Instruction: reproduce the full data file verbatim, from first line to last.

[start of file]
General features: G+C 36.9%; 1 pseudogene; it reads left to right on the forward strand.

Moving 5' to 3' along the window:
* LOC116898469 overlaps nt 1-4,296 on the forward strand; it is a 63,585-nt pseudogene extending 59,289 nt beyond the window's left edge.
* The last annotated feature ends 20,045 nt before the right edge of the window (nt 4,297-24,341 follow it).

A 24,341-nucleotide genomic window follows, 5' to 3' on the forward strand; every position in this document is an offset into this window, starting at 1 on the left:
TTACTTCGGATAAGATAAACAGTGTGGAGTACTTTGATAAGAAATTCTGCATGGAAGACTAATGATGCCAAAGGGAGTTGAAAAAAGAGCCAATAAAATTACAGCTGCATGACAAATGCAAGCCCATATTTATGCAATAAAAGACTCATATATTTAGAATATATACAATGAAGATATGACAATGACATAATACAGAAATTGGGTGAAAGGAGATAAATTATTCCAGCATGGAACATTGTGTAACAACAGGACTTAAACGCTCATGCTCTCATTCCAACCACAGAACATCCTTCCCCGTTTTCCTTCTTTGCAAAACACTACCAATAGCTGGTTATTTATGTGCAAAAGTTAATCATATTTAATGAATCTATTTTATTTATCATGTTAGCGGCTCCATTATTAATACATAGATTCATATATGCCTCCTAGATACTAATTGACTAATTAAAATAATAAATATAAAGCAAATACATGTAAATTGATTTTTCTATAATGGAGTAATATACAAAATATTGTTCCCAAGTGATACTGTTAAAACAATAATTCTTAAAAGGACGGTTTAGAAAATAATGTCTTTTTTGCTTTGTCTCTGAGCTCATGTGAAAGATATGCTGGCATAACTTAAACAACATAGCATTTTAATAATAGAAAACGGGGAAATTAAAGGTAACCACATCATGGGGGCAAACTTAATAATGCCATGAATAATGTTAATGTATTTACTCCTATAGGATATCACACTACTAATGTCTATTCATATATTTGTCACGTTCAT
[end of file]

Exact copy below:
General features: G+C 36.9%; 1 pseudogene; it reads left to right on the forward strand.

Moving 5' to 3' along the window:
* LOC116898469 overlaps nt 1-4,296 on the forward strand; it is a 63,585-nt pseudogene extending 59,289 nt beyond the window's left edge.
* The last annotated feature ends 20,045 nt before the right edge of the window (nt 4,297-24,341 follow it).

A 24,341-nucleotide genomic window follows, 5' to 3' on the forward strand; every position in this document is an offset into this window, starting at 1 on the left:
TTACTTCGGATAAGATAAACAGTGTGGAGTACTTTGATAAGAAATTCTGCATGGAAGACTAATGATGCCAAAGGGAGTTGAAAAAAGAGCCAATAAAATTACAGCTGCATGACAAATGCAAGCCCATATTTATGCAATAAAAGACTCATATATTTAGAATATATACAATGAAGATATGACAATGACATAATACAGAAATTGGGTGAAAGGAGATAAATTATTCCAGCATGGAACATTGTGTAACAACAGGACTTAAACGCTCATGCTCTCATTCCAACCACAGAACATCCTTCCCCGTTTTCCTTCTTTGCAAAACACTACCAATAGCTGGTTATTTATGTGCAAAAGTTAATCATATTTAATGAATCTATTTTATTTATCATGTTAGCGGCTCCATTATTAATACATAGATTCATATATGCCTCCTAGATACTAATTGACTAATTAAAATAATAAATATAAAGCAAATACATGTAAATTGATTTTTCTATAATGGAGTAATATACAAAATATTGTTCCCAAGTGATACTGTTAAAACAATAATTCTTAAAAGGACGGTTTAGAAAATAATGTCTTTTTTGCTTTGTCTCTGAGCTCATGTGAAAGATATGCTGGCATAACTTAAACAACATAGCATTTTAATAATAGAAAACGGGGAAATTAAAGGTAACCACATCATGGGGGCAAACTTAATAATGCCATGAATAATGTTAATGTATTTACTCCTATAGGATATCACACTACTAATGTCTATTCATATATTTGTCACGTTCAT